I am loathe to excuse those who dump off their elderly grandparents so that they may go on holidays, especially those from a province who consistently vote for corrupt and inept governments. I will say, however, that the very system that now wags its finger also takes away the power for the average individual to take his and his family’s health matters into his own hands. Private healthcare in Canada is treated as an inexcusable indulgence. Citizens are forced to pay into an inefficient system. If the average person didn’t have to pay into such a system would parents of autistic children beg for educational assistance with cap in hand? Would those who need knee or hip replacements be lingering in pain? Would families dump off their grandmothers in emergency rooms for a week-end respite?
Or am I talking treason?
An elderly woman spent more than a week in a Halifax emergency room because her family refused to take her home, according to the chief of Nova Scotia’s largest ER.
Dr. Samuel Campbell said the woman was not ill, but her grandchildren were looking after her and felt they could no longer cope with her mild dementia.
Campbell said Halifax Infirmary emergency room staff contacted her next of kin — the woman’s children, who were in Florida at the time — but they became angry that she couldn’t stay in emergency and refused to take her home.
The staff were threatened with legal action or with bringing the issue to the media.
“The family was just saying, ‘We refuse to take her home. She’s your problem. Do something’,” said Campbell in an interview on Thursday. “Nurses are crying and social workers are desperate.”
The woman stayed at the hospital for 215 hours, or almost nine days, before being discharged Thursday, said Campbell.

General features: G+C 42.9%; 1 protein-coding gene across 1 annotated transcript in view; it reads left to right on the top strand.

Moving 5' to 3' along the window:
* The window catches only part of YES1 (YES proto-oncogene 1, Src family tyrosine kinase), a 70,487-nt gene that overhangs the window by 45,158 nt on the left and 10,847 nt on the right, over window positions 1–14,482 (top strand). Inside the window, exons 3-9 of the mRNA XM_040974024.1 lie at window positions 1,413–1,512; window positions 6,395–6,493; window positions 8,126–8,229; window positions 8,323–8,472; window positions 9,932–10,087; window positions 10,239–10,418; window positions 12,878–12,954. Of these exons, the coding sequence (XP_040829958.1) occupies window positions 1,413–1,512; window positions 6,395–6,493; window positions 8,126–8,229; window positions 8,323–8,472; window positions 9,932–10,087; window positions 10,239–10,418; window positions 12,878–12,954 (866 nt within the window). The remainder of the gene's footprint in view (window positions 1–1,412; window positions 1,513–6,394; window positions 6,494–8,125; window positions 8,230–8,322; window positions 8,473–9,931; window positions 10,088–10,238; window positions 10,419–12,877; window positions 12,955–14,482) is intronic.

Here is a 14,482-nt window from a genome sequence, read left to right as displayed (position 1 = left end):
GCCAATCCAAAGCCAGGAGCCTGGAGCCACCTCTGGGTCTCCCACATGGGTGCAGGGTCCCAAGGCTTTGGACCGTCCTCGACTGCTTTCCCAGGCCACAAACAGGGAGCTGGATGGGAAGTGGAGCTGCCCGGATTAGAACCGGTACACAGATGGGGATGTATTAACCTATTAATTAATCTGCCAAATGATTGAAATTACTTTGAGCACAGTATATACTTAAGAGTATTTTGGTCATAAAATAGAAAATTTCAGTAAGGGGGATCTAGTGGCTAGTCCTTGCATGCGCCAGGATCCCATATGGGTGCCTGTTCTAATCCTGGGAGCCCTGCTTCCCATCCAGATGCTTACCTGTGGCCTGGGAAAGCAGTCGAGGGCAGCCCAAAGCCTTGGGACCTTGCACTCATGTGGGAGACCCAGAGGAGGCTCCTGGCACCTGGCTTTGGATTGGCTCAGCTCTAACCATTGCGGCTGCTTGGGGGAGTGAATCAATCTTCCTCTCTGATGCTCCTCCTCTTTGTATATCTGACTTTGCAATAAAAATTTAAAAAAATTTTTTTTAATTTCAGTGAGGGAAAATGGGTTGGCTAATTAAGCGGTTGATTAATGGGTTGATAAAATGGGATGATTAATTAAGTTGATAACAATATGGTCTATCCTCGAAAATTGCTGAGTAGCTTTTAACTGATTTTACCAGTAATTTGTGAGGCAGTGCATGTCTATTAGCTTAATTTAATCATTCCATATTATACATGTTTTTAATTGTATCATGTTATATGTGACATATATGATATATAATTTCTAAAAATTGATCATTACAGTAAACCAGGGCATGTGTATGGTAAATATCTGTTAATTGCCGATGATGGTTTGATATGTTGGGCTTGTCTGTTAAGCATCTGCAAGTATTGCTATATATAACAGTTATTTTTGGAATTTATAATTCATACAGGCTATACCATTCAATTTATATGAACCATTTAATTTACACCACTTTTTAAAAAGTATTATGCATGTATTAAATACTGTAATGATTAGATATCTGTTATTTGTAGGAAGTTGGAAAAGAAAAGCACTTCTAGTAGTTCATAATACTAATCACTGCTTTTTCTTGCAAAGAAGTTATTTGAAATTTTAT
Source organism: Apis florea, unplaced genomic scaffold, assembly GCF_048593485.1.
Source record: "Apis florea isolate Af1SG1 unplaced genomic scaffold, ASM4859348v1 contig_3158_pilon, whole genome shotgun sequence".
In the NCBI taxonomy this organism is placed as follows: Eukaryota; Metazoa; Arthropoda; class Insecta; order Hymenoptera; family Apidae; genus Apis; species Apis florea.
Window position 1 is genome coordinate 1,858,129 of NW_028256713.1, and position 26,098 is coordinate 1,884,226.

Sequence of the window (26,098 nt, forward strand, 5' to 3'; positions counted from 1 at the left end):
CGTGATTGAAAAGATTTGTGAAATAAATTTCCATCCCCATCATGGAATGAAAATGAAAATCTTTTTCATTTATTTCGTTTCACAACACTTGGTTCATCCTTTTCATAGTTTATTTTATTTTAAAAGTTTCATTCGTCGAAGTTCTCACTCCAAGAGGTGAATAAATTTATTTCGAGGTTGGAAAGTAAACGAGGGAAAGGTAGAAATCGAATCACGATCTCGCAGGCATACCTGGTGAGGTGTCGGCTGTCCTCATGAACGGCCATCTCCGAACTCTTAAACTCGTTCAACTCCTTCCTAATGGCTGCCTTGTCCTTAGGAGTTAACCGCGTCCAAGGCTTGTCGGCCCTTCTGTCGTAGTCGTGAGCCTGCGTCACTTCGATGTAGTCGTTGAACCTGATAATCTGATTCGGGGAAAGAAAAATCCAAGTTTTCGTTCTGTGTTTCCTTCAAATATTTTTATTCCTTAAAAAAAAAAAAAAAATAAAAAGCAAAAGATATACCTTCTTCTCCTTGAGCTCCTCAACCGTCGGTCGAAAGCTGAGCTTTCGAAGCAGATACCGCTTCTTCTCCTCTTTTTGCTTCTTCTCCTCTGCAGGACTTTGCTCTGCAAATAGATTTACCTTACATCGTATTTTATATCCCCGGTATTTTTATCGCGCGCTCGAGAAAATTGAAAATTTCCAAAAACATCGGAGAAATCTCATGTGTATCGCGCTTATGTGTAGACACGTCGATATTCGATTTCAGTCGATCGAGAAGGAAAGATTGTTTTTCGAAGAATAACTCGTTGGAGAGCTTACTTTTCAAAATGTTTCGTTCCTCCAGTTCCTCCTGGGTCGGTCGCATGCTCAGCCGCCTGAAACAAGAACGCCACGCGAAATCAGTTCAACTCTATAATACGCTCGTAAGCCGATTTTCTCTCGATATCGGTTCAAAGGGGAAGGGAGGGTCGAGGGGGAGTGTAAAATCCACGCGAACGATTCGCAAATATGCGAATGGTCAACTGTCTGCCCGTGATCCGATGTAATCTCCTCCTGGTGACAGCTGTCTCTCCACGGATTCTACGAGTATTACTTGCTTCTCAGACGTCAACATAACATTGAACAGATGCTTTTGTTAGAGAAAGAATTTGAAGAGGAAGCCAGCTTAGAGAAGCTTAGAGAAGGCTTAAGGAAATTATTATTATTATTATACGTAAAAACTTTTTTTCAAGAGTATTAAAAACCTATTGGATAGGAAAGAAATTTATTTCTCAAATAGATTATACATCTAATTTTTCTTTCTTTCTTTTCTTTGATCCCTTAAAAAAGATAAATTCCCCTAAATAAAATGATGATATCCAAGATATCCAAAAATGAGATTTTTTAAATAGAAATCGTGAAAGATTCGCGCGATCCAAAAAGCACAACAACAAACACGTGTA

“That’s 60 patients, 60 sick patients that basically did not get care while she was here because she was using up the space that they paid their tax dollars to provide for their emergency care,” said Campbell, adding that another elderly person was in the emergency room for more than four days.
Such situations are becoming all too common in the region’s emergency rooms, said Campbell: Elderly people who are not acutely ill are clogging the system and preventing others from receiving emergency care.
Campbell said some families are not planning for the long-term care of their loved ones and instead drop them off at emergency when they can no longer cope with their needs.
“They throw their hands up and say they can’t manage any longer… In some ways it’s almost abandonment,” said Campbell.
“The problem for us is that we can’t do our job… The emergency department is for managing emergencies. An emergency is an unexpected health crisis. This is not an unexpected health crisis. It’s a social crisis that should have been anticipated. They didn’t suddenly become demented and old.”
Campbell said in most cases, the elderly person has cognitive issues.
“They languish in the emergency department. It’s lit 24 hours a day. It’s noisy 24 hours a day. It’s not a calm environment, which is exactly what these people need,” said Campbell.
Health Minister Leo Glavine reiterated Thursday that wait times for long-term care beds are coming down. He said Emergency Health Services are also now able to go to homes and address health needs without going to the emergency room.
“Part of that… is educating our senior population so that they know that there could be another avenue for them to get the care that they need,” said Glavine after a cabinet meeting.